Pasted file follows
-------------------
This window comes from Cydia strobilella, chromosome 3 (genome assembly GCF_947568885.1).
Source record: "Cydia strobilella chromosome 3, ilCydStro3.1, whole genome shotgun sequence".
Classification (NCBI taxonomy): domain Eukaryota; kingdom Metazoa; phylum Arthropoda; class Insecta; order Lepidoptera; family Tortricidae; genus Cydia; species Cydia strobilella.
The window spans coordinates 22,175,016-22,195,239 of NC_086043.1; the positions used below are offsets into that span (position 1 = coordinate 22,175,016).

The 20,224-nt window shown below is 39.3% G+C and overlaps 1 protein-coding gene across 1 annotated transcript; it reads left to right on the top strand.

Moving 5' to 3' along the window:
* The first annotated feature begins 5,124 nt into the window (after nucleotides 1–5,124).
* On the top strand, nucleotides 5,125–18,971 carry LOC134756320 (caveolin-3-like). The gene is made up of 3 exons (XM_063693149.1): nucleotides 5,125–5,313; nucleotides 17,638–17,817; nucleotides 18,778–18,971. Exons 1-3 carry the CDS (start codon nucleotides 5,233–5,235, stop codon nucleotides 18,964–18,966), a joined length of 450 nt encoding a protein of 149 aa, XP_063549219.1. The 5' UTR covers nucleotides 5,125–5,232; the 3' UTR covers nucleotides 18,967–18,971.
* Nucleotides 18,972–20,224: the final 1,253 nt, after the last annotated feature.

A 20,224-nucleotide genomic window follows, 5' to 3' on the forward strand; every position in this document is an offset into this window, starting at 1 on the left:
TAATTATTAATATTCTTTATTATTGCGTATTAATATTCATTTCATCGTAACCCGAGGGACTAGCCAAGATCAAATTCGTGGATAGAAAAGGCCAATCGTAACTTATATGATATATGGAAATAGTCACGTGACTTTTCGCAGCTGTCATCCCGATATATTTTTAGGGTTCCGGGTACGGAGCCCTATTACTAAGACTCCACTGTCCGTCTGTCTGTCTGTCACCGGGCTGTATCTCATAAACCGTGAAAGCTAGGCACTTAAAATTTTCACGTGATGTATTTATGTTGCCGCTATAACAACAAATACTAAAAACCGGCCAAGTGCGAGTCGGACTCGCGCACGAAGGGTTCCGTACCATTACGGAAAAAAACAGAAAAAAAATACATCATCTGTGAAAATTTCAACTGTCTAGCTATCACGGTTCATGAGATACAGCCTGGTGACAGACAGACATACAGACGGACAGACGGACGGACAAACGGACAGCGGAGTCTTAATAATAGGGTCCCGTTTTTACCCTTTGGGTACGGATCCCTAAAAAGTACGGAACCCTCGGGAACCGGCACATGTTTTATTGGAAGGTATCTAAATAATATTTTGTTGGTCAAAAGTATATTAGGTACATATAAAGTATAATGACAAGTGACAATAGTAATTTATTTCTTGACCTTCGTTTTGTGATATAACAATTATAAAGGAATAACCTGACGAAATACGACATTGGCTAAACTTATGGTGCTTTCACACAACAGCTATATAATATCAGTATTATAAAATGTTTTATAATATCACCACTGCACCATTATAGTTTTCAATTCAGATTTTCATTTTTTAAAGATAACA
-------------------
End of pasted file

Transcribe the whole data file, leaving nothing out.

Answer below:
This window comes from Cydia strobilella, chromosome 3 (genome assembly GCF_947568885.1).
Source record: "Cydia strobilella chromosome 3, ilCydStro3.1, whole genome shotgun sequence".
Classification (NCBI taxonomy): domain Eukaryota; kingdom Metazoa; phylum Arthropoda; class Insecta; order Lepidoptera; family Tortricidae; genus Cydia; species Cydia strobilella.
The window spans coordinates 22,175,016-22,195,239 of NC_086043.1; the positions used below are offsets into that span (position 1 = coordinate 22,175,016).

The 20,224-nt window shown below is 39.3% G+C and overlaps 1 protein-coding gene across 1 annotated transcript; it reads left to right on the top strand.

Moving 5' to 3' along the window:
* The first annotated feature begins 5,124 nt into the window (after nucleotides 1–5,124).
* On the top strand, nucleotides 5,125–18,971 carry LOC134756320 (caveolin-3-like). The gene is made up of 3 exons (XM_063693149.1): nucleotides 5,125–5,313; nucleotides 17,638–17,817; nucleotides 18,778–18,971. Exons 1-3 carry the CDS (start codon nucleotides 5,233–5,235, stop codon nucleotides 18,964–18,966), a joined length of 450 nt encoding a protein of 149 aa, XP_063549219.1. The 5' UTR covers nucleotides 5,125–5,232; the 3' UTR covers nucleotides 18,967–18,971.
* Nucleotides 18,972–20,224: the final 1,253 nt, after the last annotated feature.

A 20,224-nucleotide genomic window follows, 5' to 3' on the forward strand; every position in this document is an offset into this window, starting at 1 on the left:
TAATTATTAATATTCTTTATTATTGCGTATTAATATTCATTTCATCGTAACCCGAGGGACTAGCCAAGATCAAATTCGTGGATAGAAAAGGCCAATCGTAACTTATATGATATATGGAAATAGTCACGTGACTTTTCGCAGCTGTCATCCCGATATATTTTTAGGGTTCCGGGTACGGAGCCCTATTACTAAGACTCCACTGTCCGTCTGTCTGTCTGTCACCGGGCTGTATCTCATAAACCGTGAAAGCTAGGCACTTAAAATTTTCACGTGATGTATTTATGTTGCCGCTATAACAACAAATACTAAAAACCGGCCAAGTGCGAGTCGGACTCGCGCACGAAGGGTTCCGTACCATTACGGAAAAAAACAGAAAAAAAATACATCATCTGTGAAAATTTCAACTGTCTAGCTATCACGGTTCATGAGATACAGCCTGGTGACAGACAGACATACAGACGGACAGACGGACGGACAAACGGACAGCGGAGTCTTAATAATAGGGTCCCGTTTTTACCCTTTGGGTACGGATCCCTAAAAAGTACGGAACCCTCGGGAACCGGCACATGTTTTATTGGAAGGTATCTAAATAATATTTTGTTGGTCAAAAGTATATTAGGTACATATAAAGTATAATGACAAGTGACAATAGTAATTTATTTCTTGACCTTCGTTTTGTGATATAACAATTATAAAGGAATAACCTGACGAAATACGACATTGGCTAAACTTATGGTGCTTTCACACAACAGCTATATAATATCAGTATTATAAAATGTTTTATAATATCACCACTGCACCATTATAGTTTTCAATTCAGATTTTCATTTTTTAAAGATAACA